So, when I started Symdeko, I went in with no expectations of change, good or bad. Of course, I was hopeful it would help, but I didn't want to get ahead of myself.
Now almost a year later, I can say that things have changed. Before I go any further and share my experience with Symdeko, I just want to put out a friendly reminder: This is just my personal experience. Some might experience something similar, and others may experience something completely different. We are all amazingly unique, and our experiences with these modulators are going to be unique too.
Prior to starting Symdeko, I had a dry cough. Like really dry. Trying to produce a sputum sample has been difficult for most of my life. That's not to say I never cough up sputum, but it's not a daily thing for me, and when I do, it's not much.
I have had doctors throughout my whole life comment on how clear (as far as crackle sounds go) my lungs sound. And while I've always had a cough, it's not too horrible. I attribute this dry cough to high levels of inflammation, one of my biggest struggles with CF aside from gaining and maintaining my weight.
After a year of taking Symdeko, my cough is definitely more productive. Producing a sputum culture can still be a struggle sometimes, but things are definitely moving more than they were before. On the one hand, it feels good knowing I'm able to get all that yuck up and out easier than before, but it's also been frustrating. I've had to relearn what my body is telling me, and that's been quite the learning curve because I have always felt really in tune with my body.
This past January marked 15 months hospital free! That's HUGE for me, and I'm so thankful for that time. Although it definitely wasn't smooth sailing, I have never gone that long without being hospitalized.
However, near the end of January, I had one of my worst experiences with hemoptysis (coughing up blood). It stopped pretty quickly (thank goodness), but my CF doctor wanted me to come to clinic that week. Aside from that episode, I felt pretty good -- maybe a little more tired, but nothing else to note. But my PFTs showed otherwise. My FEV1 had dropped more than 10 percent, and I was admitted that day.
Normally, I have been able to feel out my symptoms and know something was brewing before it reared its ugly head. But this time I didn't feel all my regular symptoms that usually mean it's time to pack my bags for a two-week stay at the hospital. And then I realized, it's been a somewhat subtle shift over time. My symptoms are different -- not just day-to-day but also when an exacerbation is coming on. I'm relearning how to listen to my body and what it's telling me.
It's been just a few weeks after that hospital stay, and I am still learning. It took me 33 years to be in tune with my body, so I'm sure this adjustment will take a little bit of time too.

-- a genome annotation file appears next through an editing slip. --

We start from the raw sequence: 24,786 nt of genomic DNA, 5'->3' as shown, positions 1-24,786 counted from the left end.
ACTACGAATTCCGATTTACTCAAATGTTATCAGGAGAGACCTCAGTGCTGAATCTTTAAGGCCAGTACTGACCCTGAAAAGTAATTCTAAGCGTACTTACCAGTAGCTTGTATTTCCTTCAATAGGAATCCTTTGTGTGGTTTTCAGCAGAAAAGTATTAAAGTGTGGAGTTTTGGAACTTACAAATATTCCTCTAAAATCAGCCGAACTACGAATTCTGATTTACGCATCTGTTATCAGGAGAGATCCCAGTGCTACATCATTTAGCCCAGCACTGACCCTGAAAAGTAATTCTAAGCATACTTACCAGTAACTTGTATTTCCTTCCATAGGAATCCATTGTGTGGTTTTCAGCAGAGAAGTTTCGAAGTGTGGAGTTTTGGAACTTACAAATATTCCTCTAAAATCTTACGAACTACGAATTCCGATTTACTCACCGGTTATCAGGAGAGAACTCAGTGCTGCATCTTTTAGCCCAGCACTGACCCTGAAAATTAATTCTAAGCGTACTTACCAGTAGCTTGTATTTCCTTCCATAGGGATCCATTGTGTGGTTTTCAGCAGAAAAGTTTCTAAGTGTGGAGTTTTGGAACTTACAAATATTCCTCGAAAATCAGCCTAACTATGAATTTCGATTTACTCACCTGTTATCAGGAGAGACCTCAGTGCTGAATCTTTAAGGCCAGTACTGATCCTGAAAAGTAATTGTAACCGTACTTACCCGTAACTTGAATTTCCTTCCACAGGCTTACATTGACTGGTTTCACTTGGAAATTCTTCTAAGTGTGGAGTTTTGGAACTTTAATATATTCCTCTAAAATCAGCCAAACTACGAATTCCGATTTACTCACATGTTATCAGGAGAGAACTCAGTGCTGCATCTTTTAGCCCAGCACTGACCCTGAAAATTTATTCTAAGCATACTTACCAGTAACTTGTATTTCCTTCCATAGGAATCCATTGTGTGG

I've also realized that my daily CF regimen needed to change. I've increased my treatments from twice a day to 3-4 times a day, and I've been switching up my preferred airway clearance treatments to see if there's something that works better.
I know many people might see these changes as a downside, but I look at them differently. The mucus in my lungs actually moves better, which makes it easier to get up and out. That's definitely a positive. Since starting Symdeko, my PFTs have also stabilized, and this is major, because this was such a constant struggle before. Did I mention I was able to stay out of the hospital for 15 months?!
These modulator drugs are so exciting, but we also have so much to learn. I'm thankful to be able to take these drugs and experience some exciting changes, even if it comes with more challenges as well.
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Adult with CF
Aimee is a nutritional therapy practitioner and registered yoga teacher. She was diagnosed with CF 32 years ago when she was 2 weeks old. In addition to CF, she has endometriosis and has had two surgeries for scoliosis that involved spinal fusion and the placement of metal rods. Despite her many health challenges, she continues to live life to the fullest and look for the positive in every moment. Aimee has a continued passion to help others live a life that supports better overall health, especially those within the CF community. She resides in Salt Lake City with her husband, two pugs, and a cat. You can find more about what she's up to at www.thenourishedbreath.com and on Instagram @thenourishedbreath.
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This site contains general information about cystic fibrosis, as well as personal insight from the CF community. Opinions and experiences shared by members of our community, including but not limited to people with CF and their families, belong solely to the blog post author and do not represent those of the Cystic Fibrosis Foundation, unless explicitly stated. In addition, the site is not intended as a substitute for treatment advice from a medical professional. Consult your doctor before making any changes to your treatment.